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The Tug-of-War over Trauma

 

Susan Clancy’s article, “The Trauma Myth”, published in the March/April Networker, is getting renewed buzz from its recent appearance on Alternet.com. This excerpt, from her book with the same title, has fueled a wide range of reactions, from appreciation to disgust.


Clancy writes that as a Harvard grad student in the 1990s, she participated in a series of studies in which adults who had experienced sexual abuse as children were interviewed to determine what effects the abuse had later on in their lives. Clancy says before she began the interviews, she was certain that the abuse would be remembered as a terrible experience that had always been terrifying. But: “In nearly all the cases, the adults I questioned had not experienced the abuse as traumatic when it occurred and only came to regard it as so years later.”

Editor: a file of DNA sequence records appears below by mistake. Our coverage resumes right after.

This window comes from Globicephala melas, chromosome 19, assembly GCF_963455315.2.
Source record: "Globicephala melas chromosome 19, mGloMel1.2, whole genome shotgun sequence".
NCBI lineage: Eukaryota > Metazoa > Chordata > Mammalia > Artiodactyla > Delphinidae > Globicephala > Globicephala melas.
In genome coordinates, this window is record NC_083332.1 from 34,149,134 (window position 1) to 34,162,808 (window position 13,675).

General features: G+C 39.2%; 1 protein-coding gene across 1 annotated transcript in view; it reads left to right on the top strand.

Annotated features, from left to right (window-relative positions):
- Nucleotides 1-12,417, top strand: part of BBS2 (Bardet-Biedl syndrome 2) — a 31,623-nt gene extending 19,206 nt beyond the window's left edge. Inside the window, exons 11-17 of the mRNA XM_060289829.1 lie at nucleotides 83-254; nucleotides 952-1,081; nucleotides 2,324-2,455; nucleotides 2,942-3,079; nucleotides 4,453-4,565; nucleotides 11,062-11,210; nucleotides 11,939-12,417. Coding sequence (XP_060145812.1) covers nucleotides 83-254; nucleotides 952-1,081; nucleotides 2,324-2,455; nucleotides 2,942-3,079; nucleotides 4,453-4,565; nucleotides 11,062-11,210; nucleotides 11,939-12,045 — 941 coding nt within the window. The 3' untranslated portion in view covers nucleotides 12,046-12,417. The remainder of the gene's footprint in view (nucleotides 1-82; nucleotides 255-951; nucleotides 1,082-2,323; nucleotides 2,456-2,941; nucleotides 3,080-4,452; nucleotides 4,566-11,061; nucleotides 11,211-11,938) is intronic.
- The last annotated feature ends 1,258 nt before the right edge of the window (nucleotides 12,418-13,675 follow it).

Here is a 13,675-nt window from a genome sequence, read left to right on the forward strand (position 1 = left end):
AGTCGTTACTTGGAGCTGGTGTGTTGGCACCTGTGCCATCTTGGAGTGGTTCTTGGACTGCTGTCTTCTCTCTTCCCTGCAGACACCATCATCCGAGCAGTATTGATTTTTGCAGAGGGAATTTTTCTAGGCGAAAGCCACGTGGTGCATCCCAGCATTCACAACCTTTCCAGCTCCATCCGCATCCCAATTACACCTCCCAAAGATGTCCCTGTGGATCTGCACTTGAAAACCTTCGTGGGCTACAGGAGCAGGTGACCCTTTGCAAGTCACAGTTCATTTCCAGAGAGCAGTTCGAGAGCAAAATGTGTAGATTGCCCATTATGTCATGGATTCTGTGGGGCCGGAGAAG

One victim told her that what the abuse was like when it happened, and what it was like later were “two separate things entirely.” This caused Clancy to wonder why a car accident is traumatic at the time it happens and later in a person’s memory, while sexual abuse would become traumatic only later?

Her conclusion: “According to victims, they did not experience the abuse as awful when it happened because most simply did not understand clearly the meaning or significance of the sexual behaviors they were engaging in.”

Some have taken the word “myth” in Clancy’s concept of signifying that her basic idea is that sexual abuse is not traumatic and have reacted very strongly. Others have understood it to mean that the trauma currently used by mental health professionals is leading to ineffective treatment for sexual abuse victims.

I invite you to read the excerpt (or the whole book!) and see what you think. Many readers have expressed sincere gratitude for Clancy’s conclusions while others claim that her notions are inherently flawed. What do you think?

06.08.2010   Posted In: NETWORKER EXCHANGE   By Psychotherapy Networker
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